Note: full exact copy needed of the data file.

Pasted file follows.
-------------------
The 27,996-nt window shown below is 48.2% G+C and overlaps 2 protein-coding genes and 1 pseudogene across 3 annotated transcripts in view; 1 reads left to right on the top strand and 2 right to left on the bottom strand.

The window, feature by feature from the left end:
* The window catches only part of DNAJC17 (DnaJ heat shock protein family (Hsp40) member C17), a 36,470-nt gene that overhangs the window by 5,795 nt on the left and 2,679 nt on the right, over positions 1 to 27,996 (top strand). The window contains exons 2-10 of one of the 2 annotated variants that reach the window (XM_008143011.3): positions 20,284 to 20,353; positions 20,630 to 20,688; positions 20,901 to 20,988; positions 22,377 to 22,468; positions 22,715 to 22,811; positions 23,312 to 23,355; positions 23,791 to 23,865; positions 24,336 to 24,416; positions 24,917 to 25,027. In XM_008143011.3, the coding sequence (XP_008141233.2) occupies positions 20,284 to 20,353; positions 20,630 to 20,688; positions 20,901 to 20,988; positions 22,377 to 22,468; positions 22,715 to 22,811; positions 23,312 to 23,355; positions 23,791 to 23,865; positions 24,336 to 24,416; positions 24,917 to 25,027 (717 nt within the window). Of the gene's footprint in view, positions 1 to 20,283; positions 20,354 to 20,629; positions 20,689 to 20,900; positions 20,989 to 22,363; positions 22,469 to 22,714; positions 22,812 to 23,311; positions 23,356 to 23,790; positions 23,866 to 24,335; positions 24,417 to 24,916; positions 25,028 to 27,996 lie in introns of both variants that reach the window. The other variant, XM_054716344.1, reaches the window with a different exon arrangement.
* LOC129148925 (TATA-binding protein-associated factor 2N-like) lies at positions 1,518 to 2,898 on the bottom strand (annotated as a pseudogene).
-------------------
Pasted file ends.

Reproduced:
The 27,996-nt window shown below is 48.2% G+C and overlaps 2 protein-coding genes and 1 pseudogene across 3 annotated transcripts in view; 1 reads left to right on the top strand and 2 right to left on the bottom strand.

The window, feature by feature from the left end:
* The window catches only part of DNAJC17 (DnaJ heat shock protein family (Hsp40) member C17), a 36,470-nt gene that overhangs the window by 5,795 nt on the left and 2,679 nt on the right, over positions 1 to 27,996 (top strand). The window contains exons 2-10 of one of the 2 annotated variants that reach the window (XM_008143011.3): positions 20,284 to 20,353; positions 20,630 to 20,688; positions 20,901 to 20,988; positions 22,377 to 22,468; positions 22,715 to 22,811; positions 23,312 to 23,355; positions 23,791 to 23,865; positions 24,336 to 24,416; positions 24,917 to 25,027. In XM_008143011.3, the coding sequence (XP_008141233.2) occupies positions 20,284 to 20,353; positions 20,630 to 20,688; positions 20,901 to 20,988; positions 22,377 to 22,468; positions 22,715 to 22,811; positions 23,312 to 23,355; positions 23,791 to 23,865; positions 24,336 to 24,416; positions 24,917 to 25,027 (717 nt within the window). Of the gene's footprint in view, positions 1 to 20,283; positions 20,354 to 20,629; positions 20,689 to 20,900; positions 20,989 to 22,363; positions 22,469 to 22,714; positions 22,812 to 23,311; positions 23,356 to 23,790; positions 23,866 to 24,335; positions 24,417 to 24,916; positions 25,028 to 27,996 lie in introns of both variants that reach the window. The other variant, XM_054716344.1, reaches the window with a different exon arrangement.
* LOC129148925 (TATA-binding protein-associated factor 2N-like) lies at positions 1,518 to 2,898 on the bottom strand (annotated as a pseudogene).